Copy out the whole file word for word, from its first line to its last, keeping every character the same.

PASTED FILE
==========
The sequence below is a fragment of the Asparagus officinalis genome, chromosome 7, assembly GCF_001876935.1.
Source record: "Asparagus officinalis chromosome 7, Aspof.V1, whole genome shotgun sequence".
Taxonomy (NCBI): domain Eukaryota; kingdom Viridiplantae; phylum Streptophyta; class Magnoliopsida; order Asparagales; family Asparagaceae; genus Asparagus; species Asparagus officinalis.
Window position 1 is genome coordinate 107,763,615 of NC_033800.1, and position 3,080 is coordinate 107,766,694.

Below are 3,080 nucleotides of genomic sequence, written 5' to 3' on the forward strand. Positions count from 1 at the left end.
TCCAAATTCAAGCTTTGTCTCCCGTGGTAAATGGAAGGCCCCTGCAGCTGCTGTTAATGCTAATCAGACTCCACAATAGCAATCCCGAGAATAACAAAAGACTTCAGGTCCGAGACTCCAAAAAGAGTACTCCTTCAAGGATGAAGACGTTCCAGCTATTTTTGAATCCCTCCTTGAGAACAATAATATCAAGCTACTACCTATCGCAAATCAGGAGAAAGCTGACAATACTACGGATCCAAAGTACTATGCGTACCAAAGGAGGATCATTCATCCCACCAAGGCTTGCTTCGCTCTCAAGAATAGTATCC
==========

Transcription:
The sequence below is a fragment of the Asparagus officinalis genome, chromosome 7, assembly GCF_001876935.1.
Source record: "Asparagus officinalis chromosome 7, Aspof.V1, whole genome shotgun sequence".
Taxonomy (NCBI): domain Eukaryota; kingdom Viridiplantae; phylum Streptophyta; class Magnoliopsida; order Asparagales; family Asparagaceae; genus Asparagus; species Asparagus officinalis.
Window position 1 is genome coordinate 107,763,615 of NC_033800.1, and position 3,080 is coordinate 107,766,694.

Below are 3,080 nucleotides of genomic sequence, written 5' to 3' on the forward strand. Positions count from 1 at the left end.
TCCAAATTCAAGCTTTGTCTCCCGTGGTAAATGGAAGGCCCCTGCAGCTGCTGTTAATGCTAATCAGACTCCACAATAGCAATCCCGAGAATAACAAAAGACTTCAGGTCCGAGACTCCAAAAAGAGTACTCCTTCAAGGATGAAGACGTTCCAGCTATTTTTGAATCCCTCCTTGAGAACAATAATATCAAGCTACTACCTATCGCAAATCAGGAGAAAGCTGACAATACTACGGATCCAAAGTACTATGCGTACCAAAGGAGGATCATTCATCCCACCAAGGCTTGCTTCGCTCTCAAGAATAGTATCC